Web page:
The behavioral responses to taxes and subsidies are often subject to various behavioral biases and transaction costs—what we define as “microfrictions.” We develop a theoretical framework to show how these microfrictions—and their heterogeneity across the population and policy instruments—affect the design of Pigouvian policies. Standard Pigouvian pricing still holds with transaction costs, but requires adjustment with behavioral biases. We use transaction-level data from the US appliance market to estimate the heterogeneous behavioral responses to an array of energy fiscal policies and to quantify microfrictions. We then assess optimal fiscal policies and find that it is rarely optimal to couple a Pigouvian tax on energy with an investment subsidy in this context. We also find that energy labels—intended to increase the salience of energy information—can interact in perverse ways with both taxes and subsidies.
This paper examines the choice between subsidizing investment or output to promote socially desirable production. We exploit a natural experiment in which wind farm developers could choose an investment or output subsidy to estimate the impact of these instruments on productivity. Using regression discontinuity and matching estimators, we find that wind farms claiming the investment subsidy produced 10 to 11 percent less power than wind farms claiming the output subsidy, and that this effect reflects subsidy incentives rather than selection. The introduction of investment subsidies caused the Federal government to spend 12 percent more per unit of output from wind farms.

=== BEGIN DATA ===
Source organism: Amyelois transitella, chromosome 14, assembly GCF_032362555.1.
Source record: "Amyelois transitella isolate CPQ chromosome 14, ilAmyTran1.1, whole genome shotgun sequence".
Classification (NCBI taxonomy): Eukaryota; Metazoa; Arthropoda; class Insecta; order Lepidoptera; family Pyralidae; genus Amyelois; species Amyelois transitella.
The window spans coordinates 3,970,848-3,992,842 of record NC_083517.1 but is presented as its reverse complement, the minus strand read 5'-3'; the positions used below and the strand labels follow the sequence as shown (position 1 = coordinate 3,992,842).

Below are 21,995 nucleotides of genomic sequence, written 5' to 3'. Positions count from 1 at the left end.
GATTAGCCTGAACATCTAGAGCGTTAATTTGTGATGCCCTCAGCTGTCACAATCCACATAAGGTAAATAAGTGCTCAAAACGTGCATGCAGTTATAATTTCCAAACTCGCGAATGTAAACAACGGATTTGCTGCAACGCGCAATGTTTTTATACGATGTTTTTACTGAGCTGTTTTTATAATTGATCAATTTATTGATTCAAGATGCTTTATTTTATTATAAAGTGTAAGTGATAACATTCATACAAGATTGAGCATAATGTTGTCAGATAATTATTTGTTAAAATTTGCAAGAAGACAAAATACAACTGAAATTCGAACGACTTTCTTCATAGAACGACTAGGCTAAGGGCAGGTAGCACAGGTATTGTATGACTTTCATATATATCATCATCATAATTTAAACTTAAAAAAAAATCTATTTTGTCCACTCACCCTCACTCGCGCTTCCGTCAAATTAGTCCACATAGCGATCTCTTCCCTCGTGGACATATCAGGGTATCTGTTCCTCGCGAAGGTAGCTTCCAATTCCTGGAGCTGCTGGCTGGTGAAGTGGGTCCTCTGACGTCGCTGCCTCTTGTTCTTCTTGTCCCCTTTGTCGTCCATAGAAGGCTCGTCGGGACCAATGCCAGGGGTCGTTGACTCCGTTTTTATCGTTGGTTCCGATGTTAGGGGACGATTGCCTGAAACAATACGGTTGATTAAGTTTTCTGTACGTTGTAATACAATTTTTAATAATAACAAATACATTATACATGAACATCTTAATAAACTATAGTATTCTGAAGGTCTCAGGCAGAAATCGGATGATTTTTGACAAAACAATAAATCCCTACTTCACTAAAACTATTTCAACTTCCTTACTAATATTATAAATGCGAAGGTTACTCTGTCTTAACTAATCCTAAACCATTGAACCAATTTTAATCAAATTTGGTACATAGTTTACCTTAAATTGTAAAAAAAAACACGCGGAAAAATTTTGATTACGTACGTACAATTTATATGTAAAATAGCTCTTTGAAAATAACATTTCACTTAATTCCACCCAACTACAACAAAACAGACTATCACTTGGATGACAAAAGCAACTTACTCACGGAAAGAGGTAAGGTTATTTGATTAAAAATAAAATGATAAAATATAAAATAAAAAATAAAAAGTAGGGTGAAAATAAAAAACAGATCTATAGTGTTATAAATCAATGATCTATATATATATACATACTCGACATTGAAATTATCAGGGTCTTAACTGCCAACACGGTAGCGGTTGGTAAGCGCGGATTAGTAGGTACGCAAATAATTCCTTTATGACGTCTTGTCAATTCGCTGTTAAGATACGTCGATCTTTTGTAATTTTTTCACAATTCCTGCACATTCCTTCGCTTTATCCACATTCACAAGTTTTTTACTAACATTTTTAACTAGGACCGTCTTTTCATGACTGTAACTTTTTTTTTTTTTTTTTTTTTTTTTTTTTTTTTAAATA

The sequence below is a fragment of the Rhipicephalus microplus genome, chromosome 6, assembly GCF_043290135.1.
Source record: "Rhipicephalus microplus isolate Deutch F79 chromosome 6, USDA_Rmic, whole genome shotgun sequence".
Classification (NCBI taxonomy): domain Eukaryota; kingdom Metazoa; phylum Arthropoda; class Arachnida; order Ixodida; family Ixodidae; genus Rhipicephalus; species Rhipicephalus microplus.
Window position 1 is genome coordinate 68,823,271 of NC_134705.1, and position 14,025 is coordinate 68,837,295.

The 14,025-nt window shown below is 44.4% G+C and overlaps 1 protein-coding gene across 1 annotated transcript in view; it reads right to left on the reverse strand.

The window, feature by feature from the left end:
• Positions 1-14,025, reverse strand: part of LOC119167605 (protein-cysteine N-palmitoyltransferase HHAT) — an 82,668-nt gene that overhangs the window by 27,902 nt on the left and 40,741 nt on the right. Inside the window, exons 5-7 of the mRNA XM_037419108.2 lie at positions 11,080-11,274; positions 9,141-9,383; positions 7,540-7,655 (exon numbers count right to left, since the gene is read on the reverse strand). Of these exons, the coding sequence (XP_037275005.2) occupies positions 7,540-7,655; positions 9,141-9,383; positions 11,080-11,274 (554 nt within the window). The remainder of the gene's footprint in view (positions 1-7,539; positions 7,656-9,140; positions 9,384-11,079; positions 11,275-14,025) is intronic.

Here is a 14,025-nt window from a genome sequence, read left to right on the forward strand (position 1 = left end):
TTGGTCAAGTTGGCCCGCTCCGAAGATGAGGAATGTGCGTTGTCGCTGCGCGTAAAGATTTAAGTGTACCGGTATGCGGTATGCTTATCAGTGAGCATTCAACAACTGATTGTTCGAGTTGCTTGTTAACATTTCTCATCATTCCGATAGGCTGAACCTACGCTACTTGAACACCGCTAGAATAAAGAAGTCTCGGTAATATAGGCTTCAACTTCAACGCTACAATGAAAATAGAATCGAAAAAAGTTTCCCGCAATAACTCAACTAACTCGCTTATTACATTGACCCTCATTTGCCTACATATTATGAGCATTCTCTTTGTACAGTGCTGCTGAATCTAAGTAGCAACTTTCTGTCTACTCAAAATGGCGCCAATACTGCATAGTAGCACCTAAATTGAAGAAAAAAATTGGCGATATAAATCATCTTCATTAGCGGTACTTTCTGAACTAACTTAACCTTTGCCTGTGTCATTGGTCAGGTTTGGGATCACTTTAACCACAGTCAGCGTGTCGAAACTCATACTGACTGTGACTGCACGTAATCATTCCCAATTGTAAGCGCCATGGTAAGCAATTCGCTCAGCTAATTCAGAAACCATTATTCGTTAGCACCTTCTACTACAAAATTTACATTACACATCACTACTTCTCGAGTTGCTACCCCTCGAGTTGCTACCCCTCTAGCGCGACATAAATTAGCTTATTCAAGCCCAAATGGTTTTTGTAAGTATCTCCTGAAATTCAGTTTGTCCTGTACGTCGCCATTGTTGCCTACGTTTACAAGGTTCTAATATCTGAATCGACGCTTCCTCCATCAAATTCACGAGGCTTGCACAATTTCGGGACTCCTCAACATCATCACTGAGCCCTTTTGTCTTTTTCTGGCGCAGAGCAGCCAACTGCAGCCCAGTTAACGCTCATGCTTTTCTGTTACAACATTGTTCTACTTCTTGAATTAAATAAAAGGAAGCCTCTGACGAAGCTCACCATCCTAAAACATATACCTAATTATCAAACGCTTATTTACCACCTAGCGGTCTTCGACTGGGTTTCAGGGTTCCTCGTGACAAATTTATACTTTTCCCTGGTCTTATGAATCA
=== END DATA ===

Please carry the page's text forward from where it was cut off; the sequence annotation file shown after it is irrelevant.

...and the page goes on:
It has now been 12 months since Donald J. Trump was elected President of the United States, a man who as a candidate for the job called the scientific evidence for climate change “a hoax,” vowed to deregulate the American economy from what he considered to be onerous oversight, and bring back jobs that he claimed were lost as a result of the effort to combat the rise in global atmospheric temperatures. So, now is a good time to examine the president’s words and deeds regarding climate change – a sort of first-year job performance review or report card. What has he been able to accomplish? Has he laid a foundation for a successful agenda? And what are the most significant challenges to his energy and climate policy objectives?